Mission Trips have caught the scrutinizing eye of church elder boards, and church staff for many years. For those churches and Christian school groups who have come to know the importance of seeing first-hand the work of God in the U.S. and abroad, a mission trip that is organized with a mix of education and service has become a regular occurrence, valuable in understanding, by some small experience, the meaning of being a “world Christian.”

I was recently reading the blog of an U.S. missionary based overseas. He was complaining about a group that came his way, served for a few days, did half of the work assigned and then went on a safari. Locals finished the work. No indication of who paid for the balance of the work, but it had to be hired out to be completed. The missionary complained about the amount of money being spent for the group to attend the trip. Our mission trips across the Atlantic Ocean are expensive. Round trip airfare alone is excess of $2,200!

After 20 years of leading trips, here’s where I have come to rest. I really find it almost comical to hear complaints of about mission trip expense. Here in the United States we find it easy to write check for a trip to the beach or Disney World and there is no uprising about those dollars spent. Attach “Christ” or “mission trip” to travel and the battle seems to be “on”. Some might say that’s good stewardship, no I think it’s worship of money.

Most of my recent experience with groups going on mission trips is that they are no longer allowed to write support letters for help with the trip. I actually like this direction. While those who do write letters really appreciate the generous hearts of those who support them, the person who works hard to earn dollars for a mission trip might just get a little more out of it! “For where your treasure is so is your heart,” the scripture says.

I am always touched by a persons willingness to 1) give up a week of vacation to go on a mission trip, 2) that he/she would sacrifice the dollars to go on a trip where lodging and food my not be to the standards that a vacation option offers, and 3)that they would be willing to sit, and listen intently to the stories of God’s work by dedicated full time vocational missionaries on the ground where they are serving.

There seems to be some thought that money spent on mission trips “could be better used somewhere else.” This is actually called the “limited pie” view of money available in the Kingdom. The “view” is basically that there is only so much money/resource in the world and you just spent it on a mission trip. Do you really believe that? I don’t. I believe that God has unlimited resources that are available for His good purposes.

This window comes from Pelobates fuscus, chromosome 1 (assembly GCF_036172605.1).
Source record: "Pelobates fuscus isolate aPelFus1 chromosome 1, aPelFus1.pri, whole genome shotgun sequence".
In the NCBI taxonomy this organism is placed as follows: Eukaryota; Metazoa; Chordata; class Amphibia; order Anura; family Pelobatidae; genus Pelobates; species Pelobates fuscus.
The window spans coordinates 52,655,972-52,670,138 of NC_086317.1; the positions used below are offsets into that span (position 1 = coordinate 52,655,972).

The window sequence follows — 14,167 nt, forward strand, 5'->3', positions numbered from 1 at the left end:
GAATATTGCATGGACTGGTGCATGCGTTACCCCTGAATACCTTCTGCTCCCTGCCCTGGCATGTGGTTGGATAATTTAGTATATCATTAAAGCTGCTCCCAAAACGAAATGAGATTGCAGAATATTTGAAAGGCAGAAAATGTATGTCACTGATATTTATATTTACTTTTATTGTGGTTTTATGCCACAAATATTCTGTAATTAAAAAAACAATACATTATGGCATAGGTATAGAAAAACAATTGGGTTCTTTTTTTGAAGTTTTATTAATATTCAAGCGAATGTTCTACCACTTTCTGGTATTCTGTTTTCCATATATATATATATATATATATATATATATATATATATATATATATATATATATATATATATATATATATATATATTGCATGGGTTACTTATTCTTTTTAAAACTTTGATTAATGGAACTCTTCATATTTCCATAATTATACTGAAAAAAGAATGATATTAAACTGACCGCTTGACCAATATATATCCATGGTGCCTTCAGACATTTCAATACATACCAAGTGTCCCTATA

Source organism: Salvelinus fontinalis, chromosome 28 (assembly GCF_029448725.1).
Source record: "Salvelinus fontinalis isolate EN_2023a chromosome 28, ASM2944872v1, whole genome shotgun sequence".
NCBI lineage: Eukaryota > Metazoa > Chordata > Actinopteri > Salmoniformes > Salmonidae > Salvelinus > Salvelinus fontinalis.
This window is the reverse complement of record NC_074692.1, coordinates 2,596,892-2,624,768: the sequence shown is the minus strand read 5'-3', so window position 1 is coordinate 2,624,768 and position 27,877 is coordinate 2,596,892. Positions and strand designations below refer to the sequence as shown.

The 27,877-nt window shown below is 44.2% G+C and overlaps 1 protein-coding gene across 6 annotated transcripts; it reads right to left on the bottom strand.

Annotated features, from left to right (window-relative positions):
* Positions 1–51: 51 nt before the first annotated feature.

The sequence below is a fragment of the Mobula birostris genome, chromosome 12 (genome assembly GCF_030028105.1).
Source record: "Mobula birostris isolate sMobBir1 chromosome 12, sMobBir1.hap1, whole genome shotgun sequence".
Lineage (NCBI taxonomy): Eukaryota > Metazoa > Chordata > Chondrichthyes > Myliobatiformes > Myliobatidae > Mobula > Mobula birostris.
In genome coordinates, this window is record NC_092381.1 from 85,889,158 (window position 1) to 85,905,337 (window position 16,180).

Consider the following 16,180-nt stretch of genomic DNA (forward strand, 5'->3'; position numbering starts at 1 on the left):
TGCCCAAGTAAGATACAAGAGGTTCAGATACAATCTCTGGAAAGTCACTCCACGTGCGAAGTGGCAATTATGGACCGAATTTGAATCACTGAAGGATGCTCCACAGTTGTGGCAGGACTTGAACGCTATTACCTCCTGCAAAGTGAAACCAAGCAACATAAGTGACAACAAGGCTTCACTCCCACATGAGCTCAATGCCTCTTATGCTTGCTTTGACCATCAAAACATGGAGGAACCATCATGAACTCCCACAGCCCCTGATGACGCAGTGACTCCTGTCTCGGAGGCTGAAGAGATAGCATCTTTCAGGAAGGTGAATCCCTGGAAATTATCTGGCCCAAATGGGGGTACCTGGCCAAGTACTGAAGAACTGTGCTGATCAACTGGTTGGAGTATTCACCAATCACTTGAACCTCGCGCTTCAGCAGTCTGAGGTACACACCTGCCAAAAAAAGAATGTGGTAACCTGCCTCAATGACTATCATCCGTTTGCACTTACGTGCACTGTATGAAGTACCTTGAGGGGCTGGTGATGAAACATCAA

I like Bulembu Ministries approach to our Mission Discovery teams. The missionaries there see our teams as ambassadors for the story of Bulembu. They also see this: here is a group of 30 to 60 people who have invested big dollars to get to their base, they were passionate about the destination enough to gather the dollars to get there, and so they may just be willing to give more! Our teams have produced thousands of dollars in donations to the ministry there in Swaziland! Some of this is regular monthly support. These missionaries get it! Our teams notice from the start of the trip how they are part of an unfolding story of God’s work in Swaziland!

“Mission Trip Complainer Missionaries” loose a potential resource for prayer and income that a team can potentially offer. Hey, I know that teams and team leaders can be so insensitive. I know that they can say and do things that could bring harm to your work. I will say this though, I have noticed that most of the teams I work with don’t mind a stern talk from a host missionary about how the week will go.

When we arrive in Swaziland one of the staff addresses the group on our first evening. “Welcome, we know you have traveled a long way and we are so glad you are here…..we want you to know we are not in need of your pity, we do not want you to give things to our staff or people working in town, we don’t want you to pick up and hold the children, limit your pictures to those you have built a relationship with.”

Throughout the week the staff of Bulembu Ministries develops the story, entrusts that story to our team and sends them back as a voice for the cause! Can you imagine what happens on the airplane ride back? Yes a lot of sleep but 60 recruiters are on board for the cause of a dying nation!

As for me, I’m happy to rescue some of the dollars that were gong to be spent on a Caribbean cruise and move them towards a trip that opens the eyes of an individual to the work of God in the world? Call them “vacationaries” as an insult all you want. I’ll take them any day! Some of these individuals may just become the next vocational Christian workers we need in the world.